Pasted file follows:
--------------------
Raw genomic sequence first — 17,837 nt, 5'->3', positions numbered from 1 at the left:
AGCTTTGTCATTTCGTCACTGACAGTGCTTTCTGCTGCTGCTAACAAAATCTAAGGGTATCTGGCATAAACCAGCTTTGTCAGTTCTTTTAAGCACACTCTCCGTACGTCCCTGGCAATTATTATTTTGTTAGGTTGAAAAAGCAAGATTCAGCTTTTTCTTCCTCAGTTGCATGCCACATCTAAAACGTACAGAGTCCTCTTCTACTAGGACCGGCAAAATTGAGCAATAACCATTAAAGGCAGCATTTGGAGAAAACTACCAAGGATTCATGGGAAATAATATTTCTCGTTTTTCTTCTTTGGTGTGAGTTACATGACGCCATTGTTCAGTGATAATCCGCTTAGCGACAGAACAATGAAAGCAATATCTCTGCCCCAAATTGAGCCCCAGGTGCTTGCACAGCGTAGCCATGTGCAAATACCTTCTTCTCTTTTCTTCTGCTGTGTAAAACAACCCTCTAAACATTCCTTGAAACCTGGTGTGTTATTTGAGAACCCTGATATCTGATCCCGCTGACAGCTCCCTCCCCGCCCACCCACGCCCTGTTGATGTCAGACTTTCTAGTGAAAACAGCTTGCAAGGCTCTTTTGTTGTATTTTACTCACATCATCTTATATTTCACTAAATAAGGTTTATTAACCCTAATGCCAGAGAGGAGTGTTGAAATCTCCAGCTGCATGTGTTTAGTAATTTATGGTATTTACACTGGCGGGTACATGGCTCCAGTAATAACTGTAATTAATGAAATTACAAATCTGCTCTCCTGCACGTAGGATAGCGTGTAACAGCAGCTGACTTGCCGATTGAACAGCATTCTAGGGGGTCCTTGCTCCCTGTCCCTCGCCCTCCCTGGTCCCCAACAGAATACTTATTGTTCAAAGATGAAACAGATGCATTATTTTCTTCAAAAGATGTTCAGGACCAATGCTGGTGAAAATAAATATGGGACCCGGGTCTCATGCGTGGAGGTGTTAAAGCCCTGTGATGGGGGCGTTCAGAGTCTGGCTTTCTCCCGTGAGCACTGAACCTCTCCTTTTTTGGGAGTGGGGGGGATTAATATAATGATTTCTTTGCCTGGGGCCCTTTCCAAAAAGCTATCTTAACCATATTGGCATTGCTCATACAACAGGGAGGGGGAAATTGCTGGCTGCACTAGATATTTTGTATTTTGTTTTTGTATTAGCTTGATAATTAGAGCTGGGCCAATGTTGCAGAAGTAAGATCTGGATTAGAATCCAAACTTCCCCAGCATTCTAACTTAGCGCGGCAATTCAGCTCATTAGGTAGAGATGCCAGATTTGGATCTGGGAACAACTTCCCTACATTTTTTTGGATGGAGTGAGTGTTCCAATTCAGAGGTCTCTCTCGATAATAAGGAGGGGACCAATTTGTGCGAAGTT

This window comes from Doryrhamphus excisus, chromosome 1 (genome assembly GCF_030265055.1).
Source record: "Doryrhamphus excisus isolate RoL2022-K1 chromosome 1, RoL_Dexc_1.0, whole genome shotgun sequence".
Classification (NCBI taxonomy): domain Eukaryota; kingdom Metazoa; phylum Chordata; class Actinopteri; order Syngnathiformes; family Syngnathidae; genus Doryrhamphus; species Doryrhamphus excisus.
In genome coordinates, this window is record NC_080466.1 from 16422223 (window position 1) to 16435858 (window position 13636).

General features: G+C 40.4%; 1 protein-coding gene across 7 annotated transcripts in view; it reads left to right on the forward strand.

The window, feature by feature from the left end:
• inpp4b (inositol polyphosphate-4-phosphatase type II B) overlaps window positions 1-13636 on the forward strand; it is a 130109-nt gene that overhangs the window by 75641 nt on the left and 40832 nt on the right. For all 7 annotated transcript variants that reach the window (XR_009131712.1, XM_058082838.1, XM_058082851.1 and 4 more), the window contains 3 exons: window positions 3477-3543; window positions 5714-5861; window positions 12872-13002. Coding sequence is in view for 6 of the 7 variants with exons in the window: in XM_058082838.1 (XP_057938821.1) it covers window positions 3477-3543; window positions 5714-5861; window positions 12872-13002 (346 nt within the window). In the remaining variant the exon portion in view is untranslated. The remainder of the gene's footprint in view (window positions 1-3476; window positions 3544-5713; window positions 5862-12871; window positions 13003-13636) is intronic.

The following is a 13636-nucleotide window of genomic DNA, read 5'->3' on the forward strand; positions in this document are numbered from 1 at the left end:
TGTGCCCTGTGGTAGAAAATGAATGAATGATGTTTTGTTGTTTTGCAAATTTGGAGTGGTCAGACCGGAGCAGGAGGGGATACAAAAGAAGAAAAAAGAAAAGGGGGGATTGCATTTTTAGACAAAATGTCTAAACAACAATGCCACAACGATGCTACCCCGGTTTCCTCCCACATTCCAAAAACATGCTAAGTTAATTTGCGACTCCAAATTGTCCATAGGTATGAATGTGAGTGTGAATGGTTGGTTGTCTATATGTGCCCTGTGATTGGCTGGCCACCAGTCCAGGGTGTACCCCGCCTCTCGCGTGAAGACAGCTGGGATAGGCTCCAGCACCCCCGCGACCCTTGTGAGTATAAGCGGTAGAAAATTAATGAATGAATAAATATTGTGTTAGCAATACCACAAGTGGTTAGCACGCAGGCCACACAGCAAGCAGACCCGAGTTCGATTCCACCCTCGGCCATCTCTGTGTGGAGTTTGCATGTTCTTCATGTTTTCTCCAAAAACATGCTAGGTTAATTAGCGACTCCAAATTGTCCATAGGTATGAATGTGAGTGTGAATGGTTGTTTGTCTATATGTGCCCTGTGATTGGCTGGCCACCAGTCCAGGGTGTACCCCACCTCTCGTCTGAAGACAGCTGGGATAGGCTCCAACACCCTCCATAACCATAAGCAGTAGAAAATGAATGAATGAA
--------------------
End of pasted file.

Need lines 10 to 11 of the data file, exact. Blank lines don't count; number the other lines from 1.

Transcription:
The following is a 13636-nucleotide window of genomic DNA, read 5'->3' on the forward strand; positions in this document are numbered from 1 at the left end:
TGTGCCCTGTGGTAGAAAATGAATGAATGATGTTTTGTTGTTTTGCAAATTTGGAGTGGTCAGACCGGAGCAGGAGGGGATACAAAAGAAGAAAAAAGAAAAGGGGGGATTGCATTTTTAGACAAAATGTCTAAACAACAATGCCACAACGATGCTACCCCGGTTTCCTCCCACATTCCAAAAACATGCTAAGTTAATTTGCGACTCCAAATTGTCCATAGGTATGAATGTGAGTGTGAATGGTTGGTTGTCTATATGTGCCCTGTGATTGGCTGGCCACCAGTCCAGGGTGTACCCCGCCTCTCGCGTGAAGACAGCTGGGATAGGCTCCAGCACCCCCGCGACCCTTGTGAGTATAAGCGGTAGAAAATTAATGAATGAATAAATATTGTGTTAGCAATACCACAAGTGGTTAGCACGCAGGCCACACAGCAAGCAGACCCGAGTTCGATTCCACCCTCGGCCATCTCTGTGTGGAGTTTGCATGTTCTTCATGTTTTCTCCAAAAACATGCTAGGTTAATTAGCGACTCCAAATTGTCCATAGGTATGAATGTGAGTGTGAATGGTTGTTTGTCTATATGTGCCCTGTGATTGGCTGGCCACCAGTCCAGGGTGTACCCCACCTCTCGTCTGAAGACAGCTGGGATAGGCTCCAACACCCTCCATAACCATAAGCAGTAGAAAATGAATGAATGAA